Today was Shalom Baruch's 2nd birthday.
There is so much that happens in two years of a person's life, especially in the first two years of their life. The growth and development that happens from the time a baby is born through the toddler stages are literally astounding. From learning how to smile, recognize peoples' faces, eat solids, crawl, walk, talk, put words and phrases together to come out with a coherent thought, play and share, it is truly a miracle to watch a child learn so much.
Today, I took time to remember the moment Shalom Baruch was born, the doctor's shout of "It's a BOY!" and my relief to have finally given birth. It wasn't until close to 14 hours later, when I was alone in the hospital bed without any visitors, while I was holding my son that it hit me: this is MY son. My own child. My precious baby that I will love and care for all my life. Nothing could take that love away.
I remember the intense feelings I felt as I looked into my little newborn's eyes, tears rolling down my cheeks, trembling and shaking and talking to my baby, telling him all I wanted, wished and dreamed for - all the hopes I had for this tiny, pure, innocent neshama.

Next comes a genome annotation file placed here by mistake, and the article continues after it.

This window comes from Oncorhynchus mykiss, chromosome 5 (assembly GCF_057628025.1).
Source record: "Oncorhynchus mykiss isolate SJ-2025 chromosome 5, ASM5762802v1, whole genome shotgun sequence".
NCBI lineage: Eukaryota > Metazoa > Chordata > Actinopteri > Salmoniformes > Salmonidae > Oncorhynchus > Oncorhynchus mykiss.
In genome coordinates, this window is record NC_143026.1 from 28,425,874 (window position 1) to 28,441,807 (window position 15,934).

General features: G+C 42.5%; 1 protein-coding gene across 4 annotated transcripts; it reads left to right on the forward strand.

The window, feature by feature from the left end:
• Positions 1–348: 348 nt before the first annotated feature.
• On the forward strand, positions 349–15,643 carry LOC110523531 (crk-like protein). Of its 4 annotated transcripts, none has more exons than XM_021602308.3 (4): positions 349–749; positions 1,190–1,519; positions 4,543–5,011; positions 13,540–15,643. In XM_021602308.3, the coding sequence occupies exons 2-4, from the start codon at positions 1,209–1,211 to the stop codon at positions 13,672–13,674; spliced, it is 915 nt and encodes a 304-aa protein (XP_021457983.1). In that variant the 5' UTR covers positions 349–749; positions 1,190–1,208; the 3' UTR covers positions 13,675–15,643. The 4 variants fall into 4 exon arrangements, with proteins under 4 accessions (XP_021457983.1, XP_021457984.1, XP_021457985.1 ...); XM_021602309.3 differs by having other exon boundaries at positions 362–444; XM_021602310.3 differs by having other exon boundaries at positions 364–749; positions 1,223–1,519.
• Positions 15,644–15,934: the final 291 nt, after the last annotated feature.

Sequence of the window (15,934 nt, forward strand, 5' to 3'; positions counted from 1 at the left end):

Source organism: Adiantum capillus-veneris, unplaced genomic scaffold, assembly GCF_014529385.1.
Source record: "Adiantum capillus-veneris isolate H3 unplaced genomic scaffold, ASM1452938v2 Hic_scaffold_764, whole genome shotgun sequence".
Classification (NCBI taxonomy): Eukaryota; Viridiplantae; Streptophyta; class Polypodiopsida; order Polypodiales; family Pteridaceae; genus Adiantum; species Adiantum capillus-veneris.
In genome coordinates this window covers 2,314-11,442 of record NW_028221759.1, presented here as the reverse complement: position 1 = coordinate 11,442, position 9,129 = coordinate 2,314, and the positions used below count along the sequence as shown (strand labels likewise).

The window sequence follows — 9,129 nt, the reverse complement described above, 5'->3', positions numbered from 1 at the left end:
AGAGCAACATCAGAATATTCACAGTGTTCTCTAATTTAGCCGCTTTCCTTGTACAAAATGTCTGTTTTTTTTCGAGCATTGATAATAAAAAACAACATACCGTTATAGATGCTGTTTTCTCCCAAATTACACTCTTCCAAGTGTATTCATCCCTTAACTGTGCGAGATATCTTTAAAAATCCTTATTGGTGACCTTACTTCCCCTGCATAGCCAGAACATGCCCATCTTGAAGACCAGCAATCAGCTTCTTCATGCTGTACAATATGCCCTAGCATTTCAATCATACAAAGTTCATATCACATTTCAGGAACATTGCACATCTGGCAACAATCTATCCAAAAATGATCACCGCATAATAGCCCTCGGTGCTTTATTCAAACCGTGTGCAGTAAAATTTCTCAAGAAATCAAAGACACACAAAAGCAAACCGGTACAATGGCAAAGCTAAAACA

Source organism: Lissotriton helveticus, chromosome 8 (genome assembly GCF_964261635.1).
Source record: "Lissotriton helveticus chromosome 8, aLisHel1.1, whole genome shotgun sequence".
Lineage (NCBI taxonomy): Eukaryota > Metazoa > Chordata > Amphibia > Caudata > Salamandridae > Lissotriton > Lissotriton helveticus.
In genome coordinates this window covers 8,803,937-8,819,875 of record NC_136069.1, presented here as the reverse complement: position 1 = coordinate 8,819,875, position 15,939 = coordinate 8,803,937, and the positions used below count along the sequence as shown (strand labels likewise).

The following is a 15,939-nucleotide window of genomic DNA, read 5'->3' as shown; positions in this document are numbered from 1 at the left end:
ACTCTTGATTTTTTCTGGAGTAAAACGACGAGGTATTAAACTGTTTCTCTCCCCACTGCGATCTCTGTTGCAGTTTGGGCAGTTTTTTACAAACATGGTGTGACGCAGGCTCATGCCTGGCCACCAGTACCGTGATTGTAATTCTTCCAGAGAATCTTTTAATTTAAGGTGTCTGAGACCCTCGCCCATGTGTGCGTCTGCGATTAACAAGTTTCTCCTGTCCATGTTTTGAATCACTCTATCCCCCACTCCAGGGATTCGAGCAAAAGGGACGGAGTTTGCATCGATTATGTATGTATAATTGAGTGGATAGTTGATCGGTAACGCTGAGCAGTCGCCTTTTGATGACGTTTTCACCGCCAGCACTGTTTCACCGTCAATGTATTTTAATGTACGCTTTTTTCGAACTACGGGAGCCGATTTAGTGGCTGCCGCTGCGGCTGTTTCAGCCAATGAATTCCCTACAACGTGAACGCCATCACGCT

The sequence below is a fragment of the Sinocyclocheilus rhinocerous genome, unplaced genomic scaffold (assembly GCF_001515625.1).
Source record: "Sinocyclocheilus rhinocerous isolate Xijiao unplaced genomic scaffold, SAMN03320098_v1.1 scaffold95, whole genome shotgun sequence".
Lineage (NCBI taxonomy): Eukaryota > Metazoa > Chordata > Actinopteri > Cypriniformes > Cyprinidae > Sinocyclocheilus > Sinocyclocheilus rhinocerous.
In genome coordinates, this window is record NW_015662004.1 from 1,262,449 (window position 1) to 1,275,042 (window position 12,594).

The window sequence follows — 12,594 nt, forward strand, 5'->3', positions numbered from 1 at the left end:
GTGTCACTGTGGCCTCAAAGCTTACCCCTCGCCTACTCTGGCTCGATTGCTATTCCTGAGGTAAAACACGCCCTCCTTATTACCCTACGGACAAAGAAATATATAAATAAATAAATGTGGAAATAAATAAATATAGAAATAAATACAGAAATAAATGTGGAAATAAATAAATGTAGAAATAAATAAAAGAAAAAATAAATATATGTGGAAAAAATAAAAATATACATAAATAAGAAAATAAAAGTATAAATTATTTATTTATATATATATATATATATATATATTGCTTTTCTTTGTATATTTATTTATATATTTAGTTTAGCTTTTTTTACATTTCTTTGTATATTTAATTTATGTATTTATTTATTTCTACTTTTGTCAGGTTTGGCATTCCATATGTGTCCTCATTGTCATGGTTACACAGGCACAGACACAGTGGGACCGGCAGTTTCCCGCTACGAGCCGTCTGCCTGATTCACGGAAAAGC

I remember thinking at the time: there is no one else here in the room, just me, Hashem and my precious little one.
It was such an intense few minutes.
I'll remember it forever.
It makes me think, didn't we all start off this way?
How did we become so contaminated?
There is so much garbage out there.
We need to keep our eyes, our ears and especially our brains pure and clean.
The internet poses so many challenges. With just one curious click of the mouse, you can find yourself reading, watching or listening to something that certainly should not enter your soul, that pure neshama that you were born with.
So on this day, I take it upon myself, as a zechus for my own children, to be extra careful with the things I look at and read so that they remain as pure as possible. The challenge is incredible. In the summer especially, there are all kinds of people dressed (or not!) outside and it is so easy to take that second glance. It takes work to look away, to guard my eyes, to not click that link and read something that is not good for my neshama.
Don't we all want to keep our purity intact, to the biggest extent possible?
Today is also a day when I can look back and thank Hashem for the many gifts he has given me in these past two years.
A healthy child.
That alone is enough to fill pages and pages of reasons to be thankful.
Two healthy children.
I think I'll stop there.
Hashem, I can never thank you enough.